4. In various conferences with the members of the Minnesota committee on the relation of electricity to agriculture, the subject of rural electrification of Ontario has been discussed and it seemed desirable since we were the first State in the Union to carry on investigation of this character, for the committee to obtain all information possible on rural electrification. As a result of these conferences, it was suggested that this affiant make a study of rural electrification in the province of Ontario, Canada, and accordingly during my summer vacation in August 1925, I made a trip to Ontario during which I visted several rural communities in Ontario, several district offices of the Hydro Electric Power Commission of Ontario, and the central office of the Commission at Toronto, to secure data concerning rural electrification of Ontario. As a result of this study a report was given before a meeting of the Minnesota committee on the relation of electricity to agriculture and a written report was formulated, dated December 1, 1925. It was later deemed advisable by myself and members of the Minnesota committee that the report should be published.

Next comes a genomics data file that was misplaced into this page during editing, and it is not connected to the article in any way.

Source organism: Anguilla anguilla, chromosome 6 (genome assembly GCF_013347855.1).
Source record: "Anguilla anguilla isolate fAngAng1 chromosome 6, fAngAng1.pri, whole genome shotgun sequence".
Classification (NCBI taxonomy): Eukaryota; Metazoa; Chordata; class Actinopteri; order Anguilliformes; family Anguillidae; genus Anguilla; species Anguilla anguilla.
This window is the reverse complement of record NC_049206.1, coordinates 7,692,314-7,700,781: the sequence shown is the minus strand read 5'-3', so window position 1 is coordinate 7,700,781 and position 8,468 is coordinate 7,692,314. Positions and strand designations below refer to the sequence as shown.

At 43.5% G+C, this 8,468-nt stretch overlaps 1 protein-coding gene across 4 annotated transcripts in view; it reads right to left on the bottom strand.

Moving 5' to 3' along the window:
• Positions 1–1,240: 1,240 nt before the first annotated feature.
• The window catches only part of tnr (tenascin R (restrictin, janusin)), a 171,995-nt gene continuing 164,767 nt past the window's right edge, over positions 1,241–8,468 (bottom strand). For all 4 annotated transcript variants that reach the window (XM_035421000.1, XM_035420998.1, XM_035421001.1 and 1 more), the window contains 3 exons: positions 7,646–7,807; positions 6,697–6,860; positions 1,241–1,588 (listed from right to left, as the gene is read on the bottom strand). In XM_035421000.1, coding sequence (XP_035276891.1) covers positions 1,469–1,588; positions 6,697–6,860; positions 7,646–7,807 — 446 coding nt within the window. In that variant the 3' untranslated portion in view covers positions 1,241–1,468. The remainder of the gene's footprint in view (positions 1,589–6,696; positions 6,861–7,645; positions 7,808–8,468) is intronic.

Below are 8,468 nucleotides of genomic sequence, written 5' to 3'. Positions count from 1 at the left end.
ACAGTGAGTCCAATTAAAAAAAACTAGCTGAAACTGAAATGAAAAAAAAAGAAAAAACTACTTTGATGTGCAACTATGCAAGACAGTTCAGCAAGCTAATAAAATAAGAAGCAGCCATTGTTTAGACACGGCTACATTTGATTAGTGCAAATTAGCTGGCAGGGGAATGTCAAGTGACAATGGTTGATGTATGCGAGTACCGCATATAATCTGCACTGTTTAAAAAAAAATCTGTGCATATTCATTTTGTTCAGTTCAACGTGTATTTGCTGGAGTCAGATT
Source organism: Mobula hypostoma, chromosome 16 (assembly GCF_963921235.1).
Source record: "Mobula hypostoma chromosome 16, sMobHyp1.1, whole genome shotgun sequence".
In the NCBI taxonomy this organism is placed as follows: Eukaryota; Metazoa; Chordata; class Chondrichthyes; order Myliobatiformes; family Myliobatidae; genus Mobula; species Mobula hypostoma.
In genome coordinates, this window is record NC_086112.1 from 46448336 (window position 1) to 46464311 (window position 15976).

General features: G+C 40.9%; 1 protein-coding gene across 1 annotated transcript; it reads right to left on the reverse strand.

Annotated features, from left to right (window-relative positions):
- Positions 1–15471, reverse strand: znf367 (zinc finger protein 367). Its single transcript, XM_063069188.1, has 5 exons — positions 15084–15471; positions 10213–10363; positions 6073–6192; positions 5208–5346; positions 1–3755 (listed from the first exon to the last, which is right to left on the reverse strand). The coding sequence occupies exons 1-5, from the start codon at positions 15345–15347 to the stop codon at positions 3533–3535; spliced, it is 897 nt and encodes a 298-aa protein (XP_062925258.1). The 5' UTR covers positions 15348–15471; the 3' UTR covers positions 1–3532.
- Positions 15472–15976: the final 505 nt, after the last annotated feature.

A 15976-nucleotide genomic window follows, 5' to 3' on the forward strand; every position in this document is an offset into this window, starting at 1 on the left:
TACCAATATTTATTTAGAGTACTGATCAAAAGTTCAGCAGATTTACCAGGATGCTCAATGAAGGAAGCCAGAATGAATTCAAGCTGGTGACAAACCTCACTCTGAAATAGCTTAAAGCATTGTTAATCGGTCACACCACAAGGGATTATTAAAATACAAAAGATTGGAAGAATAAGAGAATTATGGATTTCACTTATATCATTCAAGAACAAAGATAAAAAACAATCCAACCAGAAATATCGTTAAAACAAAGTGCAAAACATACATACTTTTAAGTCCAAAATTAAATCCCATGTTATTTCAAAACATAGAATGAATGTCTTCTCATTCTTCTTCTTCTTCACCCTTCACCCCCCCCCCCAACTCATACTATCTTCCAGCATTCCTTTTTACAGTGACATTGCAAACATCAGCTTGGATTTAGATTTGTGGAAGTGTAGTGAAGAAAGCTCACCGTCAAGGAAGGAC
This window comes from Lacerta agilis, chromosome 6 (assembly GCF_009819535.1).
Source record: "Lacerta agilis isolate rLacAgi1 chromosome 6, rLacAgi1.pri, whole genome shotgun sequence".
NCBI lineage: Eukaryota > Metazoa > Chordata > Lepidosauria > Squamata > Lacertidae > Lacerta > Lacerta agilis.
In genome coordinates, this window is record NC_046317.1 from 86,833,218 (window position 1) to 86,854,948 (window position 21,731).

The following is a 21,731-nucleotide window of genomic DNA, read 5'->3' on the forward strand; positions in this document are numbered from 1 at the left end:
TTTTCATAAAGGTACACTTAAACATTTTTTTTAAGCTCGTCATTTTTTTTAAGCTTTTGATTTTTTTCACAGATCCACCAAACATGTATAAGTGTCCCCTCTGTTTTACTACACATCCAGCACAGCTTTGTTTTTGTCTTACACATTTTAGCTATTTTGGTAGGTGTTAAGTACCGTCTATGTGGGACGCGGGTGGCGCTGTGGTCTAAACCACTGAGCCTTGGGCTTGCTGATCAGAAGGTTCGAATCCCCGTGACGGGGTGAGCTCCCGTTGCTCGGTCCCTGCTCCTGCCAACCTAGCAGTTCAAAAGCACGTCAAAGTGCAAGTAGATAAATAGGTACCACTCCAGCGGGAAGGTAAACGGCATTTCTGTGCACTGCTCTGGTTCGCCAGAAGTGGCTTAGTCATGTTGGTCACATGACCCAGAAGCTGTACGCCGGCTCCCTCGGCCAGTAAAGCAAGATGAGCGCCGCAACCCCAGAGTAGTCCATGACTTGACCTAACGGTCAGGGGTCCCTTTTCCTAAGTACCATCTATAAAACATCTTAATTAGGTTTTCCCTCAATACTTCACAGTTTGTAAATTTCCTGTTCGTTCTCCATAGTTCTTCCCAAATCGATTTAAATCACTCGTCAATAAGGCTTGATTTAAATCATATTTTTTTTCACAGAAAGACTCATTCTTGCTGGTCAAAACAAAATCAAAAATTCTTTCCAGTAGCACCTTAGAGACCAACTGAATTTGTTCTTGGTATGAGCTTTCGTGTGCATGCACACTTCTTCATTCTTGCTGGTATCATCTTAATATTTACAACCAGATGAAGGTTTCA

5. Upon the advice of Dean Coffey of the University of Minnesota, I was asked to have my data checked by engineers of the Hydro Electric Power Com. mission of Ontario before the bulletin was published for general distribution. A preliminary report was set up and a few copies were printed, several of which were sent to R. T. Jeffery, engineer for the Hydro Electric Power Commission of Ontario for suggestions and corrections. Having received no reply from them within a reasonable time, and desiring to have the bulletin published, at the request of members of the committee, I made a second trip to Toronto, Canada, on March 11, 1926, to consult with the engineers. While there, I conferred with Mr. T. J. Caster, Mr. J. J. Jeffery, and other members of the staff of the hydro electric power commission, at which time copies of the preliminary report were discussed and analyzed. At these conferences corrections and additions were suggested by different engineers mentioned above; there were a total of 21 corrections, suggestions, and additions which were agreed to by myself and members of the engineering staff, to be changed in the bulletin, of which five only were corrections in engineering data; I agreed to make all of these changes as suggested, provided the engineers would give their approval for publication of the bulletin to Dean Coffey of the University of Minnesota. During the conferences in Toronto, this affiant was informed by Mr. Jeffery that while the engineering data, insofar as they could determine, was correct, that due to the policy which was involved it would be necessary for them to get in touch with Mr. McGrath before giving written approval for the publication of the bulletin; after having spent approximately 4 days in Toronto, upon my return to the university this affiant was informed that due to the fact that the investigation during the first trip had been carried on during my vacation period and that the investigation had not been officially approved by the university previous to making it, and also because the investigation had been sponsored by the State committee, that the bulletin was not to be published as a bulletin of the University of Minnesota, but rather as a bulletin under the auspices of the Minnesota Committee on the Relation of Electricity to Agriculture; however, this affiant proceeded to incorporate all the: 21 corrections, suggestions, and additions as suggested and agreed to by R. T. Jeffery and J. H. Caster, engineers, with the exception of no. 5 and no. 13 of memorandum dated March 16, 1926, which is in their possession, which two changes were not made for the reasons given below. Absolutely all corrections in facts as asked for by the hydro engineers were incorporated in the report before it was published.